top of page

My last review of 2023... 'The Republic of Dreams' is a totally engrossing, wonderfully imaginative sequel to 2021's 'Shadow Town'. Ambitious in scope with a story full of surprises, Richard Lambert excels as a fantasy writer with the power of a dreamweaver. He infuses his dreamworld with realism and our world with the sense of dreaminess; connecting them in strange and alarming ways: both tender and microcosmic, and grand and cosmic. A half-angel takes the underground, shadowy villains infiltrate the government, a nightmare lizard-man attempts an assassination, tree-wolves roam, and dream-blobs and orphans aid a revolution... Lambert's imagination knows no bounds. I really enjoyed this startling and unpredictable fantasy of parallel worlds - one of the Observer's best children's books of 2023.

TWO WORLDS. ONE VILLAIN AND A RACE AGAINST TIME. Nicodemus Maladain has entered our world from Balthasar, intent on revenge. Can Toby and Tamurlaine, about to be crowned Queen of Balthasar, defeat him? Time is running out and Malladain holds the upper hand in a land of shadows where no one can be trusted.

If 'Shadow Town' was set up, then 'The Republic of Dreams' is where the possibilities established are pushed to their imaginative limits. The book opens in daring and startling fashion with villainous Maladain literally dropping from the sky into our world. The story never lets go and continues to take surprising turns that escalate the consequences for both our world and for Balthasar. Lambert's writing is the equivalent of surrealist frottage: rubbing against the grain of worlds and conjuring imagery that dazzles, amuses and fascinates. An example: as revolution begins, a chimpanzee sits back with a cigarette, doing the crossword in the paper. Just like a dream, elements are random and unexplained, while remaining logic informs political machinations and mounting dangers. Within this dream landscape are also characters to adore: Toby, reeling from his parents' divorce, and Tamurlaine, a Queen with time running out on her kingdom. But I also enjoyed the company of Anon, the half-angel, teenage Burston, with political aspirations, and lovely Jinky in search of a home - their adventures in our world are funny, tender and reach a nail-biting climax.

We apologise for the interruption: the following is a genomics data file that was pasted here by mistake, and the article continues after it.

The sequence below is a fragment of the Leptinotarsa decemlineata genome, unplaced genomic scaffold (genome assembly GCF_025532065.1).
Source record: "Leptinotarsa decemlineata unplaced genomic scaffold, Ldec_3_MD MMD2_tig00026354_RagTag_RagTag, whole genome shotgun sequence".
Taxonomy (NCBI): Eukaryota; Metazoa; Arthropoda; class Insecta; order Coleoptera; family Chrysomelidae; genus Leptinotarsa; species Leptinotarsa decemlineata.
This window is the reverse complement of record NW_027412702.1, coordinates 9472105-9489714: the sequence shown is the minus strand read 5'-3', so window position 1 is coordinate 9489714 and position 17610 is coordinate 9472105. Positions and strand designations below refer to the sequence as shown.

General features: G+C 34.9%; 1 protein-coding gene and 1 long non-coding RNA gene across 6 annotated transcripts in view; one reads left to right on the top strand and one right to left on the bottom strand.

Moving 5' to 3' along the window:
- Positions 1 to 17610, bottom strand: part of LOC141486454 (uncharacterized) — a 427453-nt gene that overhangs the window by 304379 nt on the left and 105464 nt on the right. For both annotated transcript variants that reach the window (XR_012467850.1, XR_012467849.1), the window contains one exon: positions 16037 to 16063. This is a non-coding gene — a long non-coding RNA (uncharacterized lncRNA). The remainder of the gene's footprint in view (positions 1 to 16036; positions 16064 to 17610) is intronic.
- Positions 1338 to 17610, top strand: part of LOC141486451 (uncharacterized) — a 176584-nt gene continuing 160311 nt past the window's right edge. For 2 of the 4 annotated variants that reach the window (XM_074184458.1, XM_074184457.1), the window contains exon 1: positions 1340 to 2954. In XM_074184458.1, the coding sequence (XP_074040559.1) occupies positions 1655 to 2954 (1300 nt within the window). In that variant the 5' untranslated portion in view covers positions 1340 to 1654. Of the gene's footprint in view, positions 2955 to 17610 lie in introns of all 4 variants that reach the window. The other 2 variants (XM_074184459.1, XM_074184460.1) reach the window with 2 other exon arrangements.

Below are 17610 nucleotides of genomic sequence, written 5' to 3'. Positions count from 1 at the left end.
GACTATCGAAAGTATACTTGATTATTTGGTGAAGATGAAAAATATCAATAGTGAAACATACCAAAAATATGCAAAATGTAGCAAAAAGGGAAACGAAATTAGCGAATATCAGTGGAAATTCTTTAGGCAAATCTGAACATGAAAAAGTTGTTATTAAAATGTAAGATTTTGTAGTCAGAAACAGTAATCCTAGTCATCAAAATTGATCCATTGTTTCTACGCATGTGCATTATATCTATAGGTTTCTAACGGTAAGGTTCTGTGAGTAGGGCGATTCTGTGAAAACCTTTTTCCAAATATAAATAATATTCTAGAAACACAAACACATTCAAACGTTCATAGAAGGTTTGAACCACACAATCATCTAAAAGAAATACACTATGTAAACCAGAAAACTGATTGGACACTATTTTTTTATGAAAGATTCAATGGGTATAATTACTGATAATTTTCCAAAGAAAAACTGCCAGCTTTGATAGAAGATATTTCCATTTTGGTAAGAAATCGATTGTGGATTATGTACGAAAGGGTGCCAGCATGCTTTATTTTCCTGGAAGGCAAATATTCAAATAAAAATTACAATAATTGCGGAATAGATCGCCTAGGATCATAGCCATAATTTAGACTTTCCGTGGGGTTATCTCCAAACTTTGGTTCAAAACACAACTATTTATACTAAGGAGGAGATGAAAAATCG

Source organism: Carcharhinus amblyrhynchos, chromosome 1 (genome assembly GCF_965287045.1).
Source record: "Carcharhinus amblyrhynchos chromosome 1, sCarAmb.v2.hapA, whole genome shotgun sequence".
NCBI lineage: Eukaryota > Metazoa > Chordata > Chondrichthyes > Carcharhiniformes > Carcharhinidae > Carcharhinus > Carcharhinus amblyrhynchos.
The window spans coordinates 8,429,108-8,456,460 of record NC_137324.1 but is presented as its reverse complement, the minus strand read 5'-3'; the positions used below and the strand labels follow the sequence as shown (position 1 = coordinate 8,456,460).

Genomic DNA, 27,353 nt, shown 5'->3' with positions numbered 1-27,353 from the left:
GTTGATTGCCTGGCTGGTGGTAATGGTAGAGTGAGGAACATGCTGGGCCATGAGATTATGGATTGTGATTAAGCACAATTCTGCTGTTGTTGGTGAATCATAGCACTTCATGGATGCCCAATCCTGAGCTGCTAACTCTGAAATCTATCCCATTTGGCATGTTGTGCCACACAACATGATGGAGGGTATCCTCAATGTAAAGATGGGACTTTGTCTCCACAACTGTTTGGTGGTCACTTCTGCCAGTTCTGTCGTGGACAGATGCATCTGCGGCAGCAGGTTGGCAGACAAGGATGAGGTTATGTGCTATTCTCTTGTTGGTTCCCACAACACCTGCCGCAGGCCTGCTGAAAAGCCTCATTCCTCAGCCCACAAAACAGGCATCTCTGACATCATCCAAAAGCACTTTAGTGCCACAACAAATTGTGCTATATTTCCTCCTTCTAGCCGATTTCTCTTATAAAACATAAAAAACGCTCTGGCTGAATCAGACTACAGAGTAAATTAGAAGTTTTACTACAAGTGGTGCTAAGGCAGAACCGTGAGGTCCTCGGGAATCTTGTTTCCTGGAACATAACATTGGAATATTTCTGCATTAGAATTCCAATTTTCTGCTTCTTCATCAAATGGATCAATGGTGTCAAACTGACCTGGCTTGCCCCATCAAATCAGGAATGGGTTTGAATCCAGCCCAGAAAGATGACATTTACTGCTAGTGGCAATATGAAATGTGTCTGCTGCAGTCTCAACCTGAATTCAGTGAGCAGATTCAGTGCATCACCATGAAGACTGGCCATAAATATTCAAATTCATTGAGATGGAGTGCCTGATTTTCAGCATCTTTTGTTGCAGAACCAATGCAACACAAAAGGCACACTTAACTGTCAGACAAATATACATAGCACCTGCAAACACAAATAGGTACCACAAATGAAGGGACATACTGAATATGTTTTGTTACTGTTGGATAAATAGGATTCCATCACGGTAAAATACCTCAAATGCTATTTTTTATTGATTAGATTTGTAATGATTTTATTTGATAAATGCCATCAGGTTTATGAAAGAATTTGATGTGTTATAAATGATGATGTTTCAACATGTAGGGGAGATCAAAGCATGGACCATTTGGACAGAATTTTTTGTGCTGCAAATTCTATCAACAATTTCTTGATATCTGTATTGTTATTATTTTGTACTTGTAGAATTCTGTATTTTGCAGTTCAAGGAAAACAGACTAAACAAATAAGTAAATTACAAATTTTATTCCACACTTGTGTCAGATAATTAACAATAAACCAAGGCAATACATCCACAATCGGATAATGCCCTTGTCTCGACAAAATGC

I hope there will be a third book as there are still questions remaining. How does Toby's father know about Balthasar and how will this change their relationship even more? Will the government in our world continue to be influenced by dreams? Will Toby and Tamburline's friendship deepen?

Richard Lambert's fantasy series is unlike many others: a kind of modern Wizard of Oz where Oz and our world collide with dreams and revolution. This is perfect for able readers in Upper Key Stage 2 and Key Stage 3 who seek strange and epic adventures.

bottom of page